I was recently asked by a school administrator to put on an Author Presentation for Children’s Literacy Day. Having written an early middle reader, a talk to third through fifth graders sounded like an excellent opportunity. What a learning experience!
Fight to Get the Details
As the first Literacy Day this school had ever put on, the details about what the organizer needed and wanted were hazy, and they kept changing. I assumed the woman in charge would let me know what she finally decided on once she figured it all out, but we all know what Felix Unger said about ass-u-me. Mistake. Even as the day approached, the emails I received were few and lacking detail.
If the school is unclear about what they want, take charge and tell them what you’re willing to do. You may help them come to a decision. At the very least, if what you are willing to do and what they want are two different things, telling them may force out additional details they “thought” they had already given you.
At first I was one of several authors giving a half an hour presentation. A week before the event, that changed. I was the only author giving a forty-five minute presentation twice the same evening to two different groups of students. When I arrived, I discovered I was one of four choices that the students would be assigned and was assured that, however long my presentation was, it would be fine and I could dismiss the students when I finished. Then the administrator told me I needed to fill an hour and a half!
Prepare More Than You Need
Before the event, I worked to fill the original half hour and then quickly added a few thoughts for the extra fifteen minutes. When I discovered upon arrival that I had to fill an additional foty-five minutes, I had to wing it. Not a pretty site.
Even Young Audiences Need A Warm Up
When the kids took their seats, I jumped right in. I had arranged an interactive presentation and was surprised by how shy the kids were when it came to participating. They finally got into it at the very end of my original presentation, which, due to a lack of participation, only filled ten minutes! Had I warmed them up with questions and jokes and stories, they would have been ready to jump in and enjoy by the time I started asking for volunteers.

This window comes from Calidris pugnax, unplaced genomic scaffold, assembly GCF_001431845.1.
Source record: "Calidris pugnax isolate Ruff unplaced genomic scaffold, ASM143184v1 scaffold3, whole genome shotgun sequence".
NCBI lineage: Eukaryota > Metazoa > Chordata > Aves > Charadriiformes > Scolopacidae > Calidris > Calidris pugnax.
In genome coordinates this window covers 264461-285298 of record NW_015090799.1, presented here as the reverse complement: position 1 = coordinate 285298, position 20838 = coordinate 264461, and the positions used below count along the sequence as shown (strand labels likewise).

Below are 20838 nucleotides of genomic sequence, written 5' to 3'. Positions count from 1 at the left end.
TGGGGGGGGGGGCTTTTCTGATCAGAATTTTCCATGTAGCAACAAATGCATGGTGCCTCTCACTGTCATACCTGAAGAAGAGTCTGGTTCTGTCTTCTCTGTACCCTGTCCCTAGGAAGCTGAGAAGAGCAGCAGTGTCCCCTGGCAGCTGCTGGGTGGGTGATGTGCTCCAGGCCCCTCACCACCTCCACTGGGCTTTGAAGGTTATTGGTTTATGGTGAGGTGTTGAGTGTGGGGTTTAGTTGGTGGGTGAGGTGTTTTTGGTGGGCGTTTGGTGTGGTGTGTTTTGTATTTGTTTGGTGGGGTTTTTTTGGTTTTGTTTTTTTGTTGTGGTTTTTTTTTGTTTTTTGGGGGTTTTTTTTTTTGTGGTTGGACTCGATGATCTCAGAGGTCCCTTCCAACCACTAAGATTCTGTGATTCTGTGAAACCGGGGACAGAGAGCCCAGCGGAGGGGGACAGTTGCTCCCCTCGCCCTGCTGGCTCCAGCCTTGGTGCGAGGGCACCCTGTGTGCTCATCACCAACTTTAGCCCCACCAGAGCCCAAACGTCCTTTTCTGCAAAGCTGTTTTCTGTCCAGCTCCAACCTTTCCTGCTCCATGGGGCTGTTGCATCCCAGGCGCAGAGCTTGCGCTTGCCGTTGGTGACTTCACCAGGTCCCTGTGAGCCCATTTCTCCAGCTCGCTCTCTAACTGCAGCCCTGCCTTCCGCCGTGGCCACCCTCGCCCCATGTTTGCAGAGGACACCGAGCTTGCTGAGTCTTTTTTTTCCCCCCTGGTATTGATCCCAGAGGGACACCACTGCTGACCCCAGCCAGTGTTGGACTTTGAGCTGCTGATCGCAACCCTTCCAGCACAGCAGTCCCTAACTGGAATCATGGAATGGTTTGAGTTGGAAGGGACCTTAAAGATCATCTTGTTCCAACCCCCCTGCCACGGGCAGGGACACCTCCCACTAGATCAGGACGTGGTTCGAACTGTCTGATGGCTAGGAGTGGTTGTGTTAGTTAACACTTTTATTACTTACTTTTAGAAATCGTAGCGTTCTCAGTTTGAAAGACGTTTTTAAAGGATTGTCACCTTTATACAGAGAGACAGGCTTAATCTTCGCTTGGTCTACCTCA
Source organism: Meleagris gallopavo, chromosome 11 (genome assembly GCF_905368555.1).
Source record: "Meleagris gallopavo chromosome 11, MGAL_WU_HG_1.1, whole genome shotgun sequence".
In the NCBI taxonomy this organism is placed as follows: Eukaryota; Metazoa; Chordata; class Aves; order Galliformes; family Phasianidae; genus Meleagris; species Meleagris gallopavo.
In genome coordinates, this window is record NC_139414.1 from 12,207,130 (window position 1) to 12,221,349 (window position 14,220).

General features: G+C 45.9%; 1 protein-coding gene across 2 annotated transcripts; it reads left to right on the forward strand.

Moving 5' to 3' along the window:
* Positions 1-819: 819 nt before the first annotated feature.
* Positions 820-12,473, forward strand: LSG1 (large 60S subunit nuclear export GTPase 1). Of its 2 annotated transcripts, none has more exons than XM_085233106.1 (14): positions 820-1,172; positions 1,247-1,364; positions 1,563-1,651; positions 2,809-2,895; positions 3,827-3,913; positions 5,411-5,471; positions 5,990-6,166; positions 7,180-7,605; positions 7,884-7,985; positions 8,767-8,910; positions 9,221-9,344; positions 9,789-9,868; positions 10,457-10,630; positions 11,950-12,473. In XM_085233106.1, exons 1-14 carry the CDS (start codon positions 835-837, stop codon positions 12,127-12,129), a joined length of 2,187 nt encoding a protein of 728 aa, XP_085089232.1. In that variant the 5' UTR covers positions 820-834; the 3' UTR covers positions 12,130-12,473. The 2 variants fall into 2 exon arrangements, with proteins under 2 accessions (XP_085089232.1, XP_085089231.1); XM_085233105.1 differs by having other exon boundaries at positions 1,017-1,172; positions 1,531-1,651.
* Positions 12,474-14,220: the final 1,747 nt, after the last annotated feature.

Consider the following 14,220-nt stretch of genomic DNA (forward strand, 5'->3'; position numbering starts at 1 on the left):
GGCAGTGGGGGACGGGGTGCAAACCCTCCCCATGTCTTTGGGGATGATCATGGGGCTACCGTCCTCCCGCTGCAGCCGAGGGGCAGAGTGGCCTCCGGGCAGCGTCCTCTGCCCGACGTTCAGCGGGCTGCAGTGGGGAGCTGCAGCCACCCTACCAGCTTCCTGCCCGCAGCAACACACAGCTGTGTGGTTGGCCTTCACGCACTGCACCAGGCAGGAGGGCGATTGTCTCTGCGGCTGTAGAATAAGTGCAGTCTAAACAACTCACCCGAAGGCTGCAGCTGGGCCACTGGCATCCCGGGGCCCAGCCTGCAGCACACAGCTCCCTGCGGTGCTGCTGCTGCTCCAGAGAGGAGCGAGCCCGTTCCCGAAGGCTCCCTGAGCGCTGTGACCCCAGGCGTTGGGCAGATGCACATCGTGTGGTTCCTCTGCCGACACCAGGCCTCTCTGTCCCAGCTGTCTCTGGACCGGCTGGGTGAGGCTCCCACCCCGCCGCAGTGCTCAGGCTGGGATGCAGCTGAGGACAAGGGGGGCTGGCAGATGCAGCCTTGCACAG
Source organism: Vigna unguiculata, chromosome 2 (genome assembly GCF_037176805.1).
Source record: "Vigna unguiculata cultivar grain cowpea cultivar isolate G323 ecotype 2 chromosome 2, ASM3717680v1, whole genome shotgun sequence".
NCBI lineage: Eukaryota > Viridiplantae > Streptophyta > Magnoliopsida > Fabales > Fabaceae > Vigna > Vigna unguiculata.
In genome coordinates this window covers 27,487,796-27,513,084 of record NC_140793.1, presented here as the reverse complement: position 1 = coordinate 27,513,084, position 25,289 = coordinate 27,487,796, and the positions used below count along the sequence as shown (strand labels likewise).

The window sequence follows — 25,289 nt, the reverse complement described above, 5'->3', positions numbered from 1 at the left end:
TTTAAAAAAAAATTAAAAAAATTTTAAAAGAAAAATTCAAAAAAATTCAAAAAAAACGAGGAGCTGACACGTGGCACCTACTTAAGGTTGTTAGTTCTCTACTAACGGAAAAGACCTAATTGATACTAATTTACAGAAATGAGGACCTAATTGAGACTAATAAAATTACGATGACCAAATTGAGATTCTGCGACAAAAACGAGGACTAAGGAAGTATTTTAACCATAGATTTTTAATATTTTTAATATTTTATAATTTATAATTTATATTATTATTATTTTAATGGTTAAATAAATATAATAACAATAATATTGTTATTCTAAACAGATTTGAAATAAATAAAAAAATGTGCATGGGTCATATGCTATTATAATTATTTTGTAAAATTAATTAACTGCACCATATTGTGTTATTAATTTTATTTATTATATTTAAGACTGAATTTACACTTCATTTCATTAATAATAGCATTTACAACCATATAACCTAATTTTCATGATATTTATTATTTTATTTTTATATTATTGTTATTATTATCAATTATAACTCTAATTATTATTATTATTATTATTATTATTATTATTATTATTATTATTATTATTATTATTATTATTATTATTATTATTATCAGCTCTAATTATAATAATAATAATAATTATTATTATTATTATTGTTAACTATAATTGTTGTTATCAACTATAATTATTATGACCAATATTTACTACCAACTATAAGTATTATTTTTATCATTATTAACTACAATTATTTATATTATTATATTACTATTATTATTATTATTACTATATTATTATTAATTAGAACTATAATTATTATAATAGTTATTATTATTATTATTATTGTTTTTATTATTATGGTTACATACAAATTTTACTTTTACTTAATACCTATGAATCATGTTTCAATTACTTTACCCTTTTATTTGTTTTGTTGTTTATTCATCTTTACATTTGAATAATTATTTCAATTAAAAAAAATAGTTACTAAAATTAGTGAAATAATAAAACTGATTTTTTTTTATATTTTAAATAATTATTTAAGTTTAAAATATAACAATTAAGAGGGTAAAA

Understand How Kids Learn
I thought that an interactive presentation would keep the children from getting bored, but jumping around and shouting in the classroom was foreign to them, and it took the kids a while to get used to the idea. When I ran out of content, the school administrator rustled up paper and pencils and we asked the children to use the information I’d given them to write their own story. Writing an assignment and then reading it aloud was something they understood! I like to think they enjoyed my original presentation, but like good little students, they were comfortable with familiar “homework”.
Literacy Day was a fun experience, and I hope to do more Author Presentations for other schools. Next time I’ll come prepared. I’ll take control by telling the school what I’m willing to do. I’ll prepare extra content for last minute surprises. Warming my audience up will take priority, and I’ll be sure to include some traditional methods of learning.
Does anyone have experience with these types of presentations? I’d love to hear about what you did to ensure a fun and educational time for the kids.